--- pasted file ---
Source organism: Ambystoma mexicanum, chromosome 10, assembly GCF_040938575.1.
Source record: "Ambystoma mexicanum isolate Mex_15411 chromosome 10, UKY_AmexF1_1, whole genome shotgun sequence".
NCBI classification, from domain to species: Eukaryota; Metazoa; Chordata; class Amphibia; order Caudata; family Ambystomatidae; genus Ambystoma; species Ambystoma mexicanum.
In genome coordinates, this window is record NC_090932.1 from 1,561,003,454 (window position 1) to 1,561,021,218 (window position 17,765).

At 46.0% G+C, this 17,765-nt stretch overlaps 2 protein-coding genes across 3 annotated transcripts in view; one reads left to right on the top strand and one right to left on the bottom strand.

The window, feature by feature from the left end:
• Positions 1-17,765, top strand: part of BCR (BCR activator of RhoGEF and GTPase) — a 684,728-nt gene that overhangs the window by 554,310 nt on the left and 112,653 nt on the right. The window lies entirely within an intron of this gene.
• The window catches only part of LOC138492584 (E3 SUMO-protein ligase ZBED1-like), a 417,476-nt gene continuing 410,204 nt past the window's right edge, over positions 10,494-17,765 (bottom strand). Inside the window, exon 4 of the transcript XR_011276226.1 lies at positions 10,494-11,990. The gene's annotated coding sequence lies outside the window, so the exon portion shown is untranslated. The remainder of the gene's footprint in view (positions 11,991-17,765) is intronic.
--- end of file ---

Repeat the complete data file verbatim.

Source organism: Ambystoma mexicanum, chromosome 10, assembly GCF_040938575.1.
Source record: "Ambystoma mexicanum isolate Mex_15411 chromosome 10, UKY_AmexF1_1, whole genome shotgun sequence".
NCBI classification, from domain to species: Eukaryota; Metazoa; Chordata; class Amphibia; order Caudata; family Ambystomatidae; genus Ambystoma; species Ambystoma mexicanum.
In genome coordinates, this window is record NC_090932.1 from 1,561,003,454 (window position 1) to 1,561,021,218 (window position 17,765).

At 46.0% G+C, this 17,765-nt stretch overlaps 2 protein-coding genes across 3 annotated transcripts in view; one reads left to right on the top strand and one right to left on the bottom strand.

The window, feature by feature from the left end:
• Positions 1-17,765, top strand: part of BCR (BCR activator of RhoGEF and GTPase) — a 684,728-nt gene that overhangs the window by 554,310 nt on the left and 112,653 nt on the right. The window lies entirely within an intron of this gene.
• The window catches only part of LOC138492584 (E3 SUMO-protein ligase ZBED1-like), a 417,476-nt gene continuing 410,204 nt past the window's right edge, over positions 10,494-17,765 (bottom strand). Inside the window, exon 4 of the transcript XR_011276226.1 lies at positions 10,494-11,990. The gene's annotated coding sequence lies outside the window, so the exon portion shown is untranslated. The remainder of the gene's footprint in view (positions 11,991-17,765) is intronic.